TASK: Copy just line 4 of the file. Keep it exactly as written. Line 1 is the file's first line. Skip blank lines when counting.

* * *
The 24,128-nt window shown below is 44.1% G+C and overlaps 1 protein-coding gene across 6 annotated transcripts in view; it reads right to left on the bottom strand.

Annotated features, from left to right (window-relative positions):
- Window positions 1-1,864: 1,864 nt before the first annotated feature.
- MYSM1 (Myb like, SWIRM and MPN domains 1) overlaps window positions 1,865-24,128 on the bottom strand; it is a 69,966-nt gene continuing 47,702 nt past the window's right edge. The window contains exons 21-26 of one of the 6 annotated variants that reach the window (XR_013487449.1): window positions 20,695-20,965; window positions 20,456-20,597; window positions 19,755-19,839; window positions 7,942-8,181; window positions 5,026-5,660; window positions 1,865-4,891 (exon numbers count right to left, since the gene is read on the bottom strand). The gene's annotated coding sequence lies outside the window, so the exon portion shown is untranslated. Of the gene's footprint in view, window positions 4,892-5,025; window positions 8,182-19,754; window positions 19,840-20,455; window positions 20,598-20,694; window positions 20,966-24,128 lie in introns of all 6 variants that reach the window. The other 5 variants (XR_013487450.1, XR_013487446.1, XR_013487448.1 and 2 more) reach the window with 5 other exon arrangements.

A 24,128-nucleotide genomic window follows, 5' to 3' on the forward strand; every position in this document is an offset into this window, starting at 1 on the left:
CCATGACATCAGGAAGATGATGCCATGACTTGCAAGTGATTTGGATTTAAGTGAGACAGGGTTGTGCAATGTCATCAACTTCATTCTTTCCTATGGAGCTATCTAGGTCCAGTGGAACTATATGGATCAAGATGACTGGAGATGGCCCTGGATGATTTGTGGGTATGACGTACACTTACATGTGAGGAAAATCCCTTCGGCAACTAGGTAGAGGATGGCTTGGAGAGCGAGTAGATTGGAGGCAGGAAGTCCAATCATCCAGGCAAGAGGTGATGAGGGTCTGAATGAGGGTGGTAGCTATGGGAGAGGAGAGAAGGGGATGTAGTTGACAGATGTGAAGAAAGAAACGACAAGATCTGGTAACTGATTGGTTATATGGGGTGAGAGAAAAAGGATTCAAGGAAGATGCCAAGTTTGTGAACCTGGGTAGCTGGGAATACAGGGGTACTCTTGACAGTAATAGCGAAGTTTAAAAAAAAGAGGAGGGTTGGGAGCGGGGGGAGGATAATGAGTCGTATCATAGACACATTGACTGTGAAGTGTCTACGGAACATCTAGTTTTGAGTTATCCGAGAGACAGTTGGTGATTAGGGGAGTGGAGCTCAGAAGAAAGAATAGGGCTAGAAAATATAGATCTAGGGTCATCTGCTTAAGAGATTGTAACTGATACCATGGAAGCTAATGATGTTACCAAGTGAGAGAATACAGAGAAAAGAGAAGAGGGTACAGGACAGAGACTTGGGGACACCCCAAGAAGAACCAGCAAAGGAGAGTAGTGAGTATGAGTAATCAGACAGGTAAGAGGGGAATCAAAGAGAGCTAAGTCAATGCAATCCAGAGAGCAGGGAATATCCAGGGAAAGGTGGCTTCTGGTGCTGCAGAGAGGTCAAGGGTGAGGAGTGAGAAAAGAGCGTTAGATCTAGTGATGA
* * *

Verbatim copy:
- MYSM1 (Myb like, SWIRM and MPN domains 1) overlaps window positions 1,865-24,128 on the bottom strand; it is a 69,966-nt gene continuing 47,702 nt past the window's right edge. The window contains exons 21-26 of one of the 6 annotated variants that reach the window (XR_013487449.1): window positions 20,695-20,965; window positions 20,456-20,597; window positions 19,755-19,839; window positions 7,942-8,181; window positions 5,026-5,660; window positions 1,865-4,891 (exon numbers count right to left, since the gene is read on the bottom strand). The gene's annotated coding sequence lies outside the window, so the exon portion shown is untranslated. Of the gene's footprint in view, window positions 4,892-5,025; window positions 8,182-19,754; window positions 19,840-20,455; window positions 20,598-20,694; window positions 20,966-24,128 lie in introns of all 6 variants that reach the window. The other 5 variants (XR_013487450.1, XR_013487446.1, XR_013487448.1 and 2 more) reach the window with 5 other exon arrangements.